The problem is, the URL package’s Query() routine that calls ParseQuery() explicitly ignores the error return, making it silently fail. This is a perfect soup for a smuggling attack in instances where a front-end might be running a newer version of Golang and a back-end an older version. On top of that, the httputil module’s NewSingleHostReverseProxy() method would take a raw query string and send it as-is without parsing it. In these cases, the front-end could ignore the semi-colon separated parameter, whereas it slips through to the backend that parses it as a separate parameter. This was found in multiple open source projects, including Harbor (open source artifact registry), and HTTP reverse proxies/routers Traefik and Skipper.

A very packed research post from James Kettle introducing two new forms of desync attacks.

Client-side desync - This is a new term used to describe when a desync or disagree happens between the client (browser) and server. It is in opposition to the “traditional” desync attacks that depend on a front-end and back-end server disagreement.

These happen what a server ignores the Content-Length value. This might happen if there is an early return in handling a request, like a front-end server rejecting or redirecting a response. Another case the author came across was some servers just not expecting a body at all and assuming all requests would be GET.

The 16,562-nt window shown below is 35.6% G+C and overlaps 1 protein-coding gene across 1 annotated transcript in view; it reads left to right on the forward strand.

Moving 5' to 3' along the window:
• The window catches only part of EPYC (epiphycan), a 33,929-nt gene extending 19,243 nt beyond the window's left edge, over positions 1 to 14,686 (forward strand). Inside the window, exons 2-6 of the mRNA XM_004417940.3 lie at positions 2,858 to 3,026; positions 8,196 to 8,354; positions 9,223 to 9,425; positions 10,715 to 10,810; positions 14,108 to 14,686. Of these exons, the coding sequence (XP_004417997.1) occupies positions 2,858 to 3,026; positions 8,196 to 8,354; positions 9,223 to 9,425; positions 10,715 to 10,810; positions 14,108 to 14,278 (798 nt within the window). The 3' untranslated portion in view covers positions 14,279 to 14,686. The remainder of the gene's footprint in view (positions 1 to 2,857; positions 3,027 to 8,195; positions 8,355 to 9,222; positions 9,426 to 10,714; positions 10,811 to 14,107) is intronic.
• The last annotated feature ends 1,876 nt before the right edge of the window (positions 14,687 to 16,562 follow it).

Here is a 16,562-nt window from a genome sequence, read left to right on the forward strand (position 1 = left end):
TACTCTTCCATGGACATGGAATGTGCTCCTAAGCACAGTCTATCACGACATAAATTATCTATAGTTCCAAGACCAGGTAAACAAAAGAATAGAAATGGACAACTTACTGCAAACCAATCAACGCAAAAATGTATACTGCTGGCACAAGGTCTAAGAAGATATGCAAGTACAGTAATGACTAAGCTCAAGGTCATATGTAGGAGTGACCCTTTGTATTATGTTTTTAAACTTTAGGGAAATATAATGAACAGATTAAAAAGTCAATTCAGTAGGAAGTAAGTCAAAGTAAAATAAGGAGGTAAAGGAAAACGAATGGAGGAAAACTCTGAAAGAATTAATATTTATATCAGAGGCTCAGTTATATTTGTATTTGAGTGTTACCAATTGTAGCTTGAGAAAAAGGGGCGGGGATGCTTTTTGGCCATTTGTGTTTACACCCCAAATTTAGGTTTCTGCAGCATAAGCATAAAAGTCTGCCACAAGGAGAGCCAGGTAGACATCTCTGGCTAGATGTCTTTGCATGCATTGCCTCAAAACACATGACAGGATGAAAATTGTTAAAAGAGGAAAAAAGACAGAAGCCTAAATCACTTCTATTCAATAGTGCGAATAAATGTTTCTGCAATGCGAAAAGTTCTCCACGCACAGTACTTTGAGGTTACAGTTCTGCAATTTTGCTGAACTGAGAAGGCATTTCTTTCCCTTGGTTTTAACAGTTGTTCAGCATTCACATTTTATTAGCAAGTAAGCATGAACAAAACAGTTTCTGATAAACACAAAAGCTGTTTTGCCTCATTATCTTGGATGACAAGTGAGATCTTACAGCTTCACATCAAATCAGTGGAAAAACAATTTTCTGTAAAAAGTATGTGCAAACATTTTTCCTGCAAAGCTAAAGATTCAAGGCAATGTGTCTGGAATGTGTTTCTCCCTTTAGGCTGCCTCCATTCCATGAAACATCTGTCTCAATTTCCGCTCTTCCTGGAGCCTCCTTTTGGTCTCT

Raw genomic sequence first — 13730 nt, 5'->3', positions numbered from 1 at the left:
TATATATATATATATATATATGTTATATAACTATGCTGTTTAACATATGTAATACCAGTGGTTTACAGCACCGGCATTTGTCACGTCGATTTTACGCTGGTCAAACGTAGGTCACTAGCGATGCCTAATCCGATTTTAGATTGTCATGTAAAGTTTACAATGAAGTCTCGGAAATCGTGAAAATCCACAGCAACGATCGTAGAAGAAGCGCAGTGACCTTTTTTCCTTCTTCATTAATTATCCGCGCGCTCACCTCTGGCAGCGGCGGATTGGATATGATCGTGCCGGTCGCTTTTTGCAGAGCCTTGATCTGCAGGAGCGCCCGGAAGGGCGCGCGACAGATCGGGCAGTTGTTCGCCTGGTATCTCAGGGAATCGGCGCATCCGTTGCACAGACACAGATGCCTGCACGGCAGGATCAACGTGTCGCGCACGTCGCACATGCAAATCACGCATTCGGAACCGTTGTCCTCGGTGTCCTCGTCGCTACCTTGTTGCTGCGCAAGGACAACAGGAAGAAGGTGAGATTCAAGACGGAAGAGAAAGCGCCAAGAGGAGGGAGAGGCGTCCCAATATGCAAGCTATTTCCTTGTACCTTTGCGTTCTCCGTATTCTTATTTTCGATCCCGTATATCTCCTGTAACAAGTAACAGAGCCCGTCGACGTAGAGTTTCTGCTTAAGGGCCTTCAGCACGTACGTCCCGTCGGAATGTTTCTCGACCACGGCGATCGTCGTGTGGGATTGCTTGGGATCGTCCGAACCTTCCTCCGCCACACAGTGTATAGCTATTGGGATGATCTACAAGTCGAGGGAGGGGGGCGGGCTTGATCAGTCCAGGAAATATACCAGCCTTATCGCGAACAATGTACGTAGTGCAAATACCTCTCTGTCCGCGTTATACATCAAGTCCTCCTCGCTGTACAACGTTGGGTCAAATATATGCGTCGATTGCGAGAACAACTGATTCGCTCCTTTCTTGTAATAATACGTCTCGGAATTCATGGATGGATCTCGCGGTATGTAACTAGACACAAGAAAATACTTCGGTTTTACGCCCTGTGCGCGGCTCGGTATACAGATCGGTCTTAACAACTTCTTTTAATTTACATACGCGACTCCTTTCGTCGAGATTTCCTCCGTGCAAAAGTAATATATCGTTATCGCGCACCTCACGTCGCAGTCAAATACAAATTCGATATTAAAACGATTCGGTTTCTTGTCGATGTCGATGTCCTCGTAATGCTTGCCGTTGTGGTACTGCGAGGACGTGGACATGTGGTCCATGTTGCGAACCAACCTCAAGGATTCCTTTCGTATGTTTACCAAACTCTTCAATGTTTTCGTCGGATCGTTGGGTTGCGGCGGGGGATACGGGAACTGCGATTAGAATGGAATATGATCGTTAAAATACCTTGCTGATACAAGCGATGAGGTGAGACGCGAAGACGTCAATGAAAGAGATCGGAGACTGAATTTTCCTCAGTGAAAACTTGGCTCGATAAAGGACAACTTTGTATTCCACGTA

So if an attacker triggers one of these requests that get handled without reading the body, the body will be treated as part of the next request that comes in from that client. Giving an attacker the ability to craft a potentially malicious prefix to any request, including control of headers.

As the attack does not rely on malformed HTTP requests, they can be launched from the browser, only requiring a victim visit an attacker-controlled website (similar to CSRF).

It can be exploited similarly to normal request smuggling, by crafting a prefix that causes sensitive user data to get stored somewhere the attacker can retrieve it. It also opens up normally unavailable attack surfaces for chaining like being able to craft a cross-site attack with a JSON Content-Type: header, or attacks that rely on modified Host: headers.

Pause-based desync - This is a new way to create a desync where one end of the connection times-out but still gets reused.

A research post from jub0bs calling out a couple of CORS misconfigurations that you might be able to use to your advantage in bypassing CORS.

  1. CORS configuration can vary from page to page so it would be a mistake to only judge the configuration
  2. The Access-Control-Allow-Origin response header can only contain one allowed origin at a time. It is not uncommon however for there to be a whitelist of allowed origins and the header will be changed depending on the origin of the request. So, one should explore the different potential origins to wider your attack surface. Testing the whitelisting is also another avenue to explore, Jub0bs specifically calls out unescaped dots in regex as a potential problem spot. This is a common regex mistake as the . character, is actually a wildcard character in regex and must be escaped \. in a regex. When they are not escaped it becomes possible to take a whitelist regex like ^(dashboard|admin)$ which should match and and bypass by registering and using for example.